Pedro de la Rosa (HRT, Spain): Old hand in an abysmal car. Has strong support in Spain. I made the mistake of criticizing him once online and felt the wrath of his fervent fans. If only they would put that much energy into revitalizing their economy.

Jean-Eric Vergne, Daniel Ricciardo, Timo Glock, Vitaly Petrov, Jerome d’Ambrosio, Charles Pic, Narain Karthikeyan: Only their mothers think these drivers are special.

THE TEAMS

Each team has two drivers. Which team do you want to root for? Here’s a breakdown.

Red Bull Racing: The dominant team, thanks to designer/god Adrian Newey. 75% of Vettel’s success can be attributed to the car.

Ferrari: The most storied team and the team every driver wants to work for. Kind of like the New York Yankees.

McLaren: Ferrari’s nemesis. A very British team with two British drivers.

Mercedes: Since returning to F1 in 2010, Mercedes has not impressed.

Lotus: An above average team with two very unique drivers/personalities.

Force India: A midfield team known more for its financial difficulties.

Sauber: An exceptional midfield Swiss team with two exciting and young drivers.

Toro Rosso: Red Bull’s B-team.

Williams: This fabled team is now almost solely supported by Hugo Chavez and Venezuela oil money.

Caterham: The best of the back-of-the-pack teams.

Marussia: Nothing is known about this team, other than that it exists for some reason.

HRT: Your 1989 300ZX is faster than the HRTs.

THE WEEKEND

There will be two practice sessions on Friday and one practice session on Saturday. Qualifying is on Saturday. The race is on Sunday. There will be support races all weekend.

WHAT TO LOOK FOR AT AUSTIN

1. Vettel versus Alonso. With two races to go, Vettel has 255 points to Alonso’s 245. Third place Kimi Raikkonen has been mathematically eliminated from winning the driver’s championship. If Vettel wins in Austin, then he will have three-peated, having already been the champion in 2010 and 2011. For those of you keeping score at home, the top ten finishers of each race are awarded points. From first to tenth, the drivers are awarded: 25, 18, 15, 12, 10, 8, 6, 4, 2, and 1 points.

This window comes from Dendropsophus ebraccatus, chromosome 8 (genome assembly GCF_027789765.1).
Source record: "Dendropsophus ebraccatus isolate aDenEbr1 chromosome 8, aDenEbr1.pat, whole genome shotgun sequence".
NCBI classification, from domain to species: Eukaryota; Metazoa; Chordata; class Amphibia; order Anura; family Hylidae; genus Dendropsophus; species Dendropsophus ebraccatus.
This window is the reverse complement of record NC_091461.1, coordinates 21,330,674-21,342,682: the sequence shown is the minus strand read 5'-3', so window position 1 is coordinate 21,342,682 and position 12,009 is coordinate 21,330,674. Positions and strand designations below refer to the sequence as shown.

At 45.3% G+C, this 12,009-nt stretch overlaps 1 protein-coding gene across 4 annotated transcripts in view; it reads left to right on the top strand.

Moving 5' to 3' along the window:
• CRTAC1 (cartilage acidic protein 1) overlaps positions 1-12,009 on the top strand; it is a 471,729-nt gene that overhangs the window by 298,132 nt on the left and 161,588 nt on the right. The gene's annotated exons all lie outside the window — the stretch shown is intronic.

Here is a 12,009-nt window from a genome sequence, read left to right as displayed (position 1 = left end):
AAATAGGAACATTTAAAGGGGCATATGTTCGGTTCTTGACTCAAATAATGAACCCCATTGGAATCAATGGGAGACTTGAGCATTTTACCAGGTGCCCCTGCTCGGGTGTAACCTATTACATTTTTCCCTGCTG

2. International Race of Champions. An amazing six world champions are racing– Vettel, Alonso, Raikonnen, Hamilton, Button, and Schumacher.

3. Aufiderzein, Michael. Formula One’s greatest driver, seven-time world champion Michael Schumacher, will retire (again) at the end of the season. So this will be your last chance to see him race in America.

For more F1 coverage, go to F1Fanatic and Joe Saward’s blog.

P.S. I will be in Austin for the race. If you see me, please say hi. I’m the Asian guy with glasses and a Hooniverse t-shirt, stuffing my piehole with complimentary shrimp cocktails at the hospitality tent.

Image source: Copyright 2012 Hooniverse/Jim Yu

Currently there are "13 comments" on this Article:

  1. MVEilenstein says:

    HRT are usually top 10 through the speed trap, which tells you the Cosworth is not a terrible engine. Their cars do not make good downforce, so they have no speed through the corners.

  2. Manic_King says:

    I've seen one F1 race, in Malaysia couple of years ago. Tickets we bought weren't bad at all, but God this was crappy experience, huge screen which should have give us info about race standings etc. had just no picture quality whatsoever so we never knew who was leading or what exactly was going on. Should have bought race radio headsets… After front runners reached the last cars and they all just mixed to one endless row there was no way to tell who had stopped already for new tires or who was leading and it all was just…….boring, tiring. Temp. was also of course 30 C as it always is there and I had nice little hangover from all the partying which goes with the F1 race weekend. I had friend there who had been to F1 race before in Europe and he decided not to come to that Malaysian race, preferring to spend time at hotel pool as he had similar experience and we agreed afterwards that only F1 race worth going 2. time is maybe Monaco GP.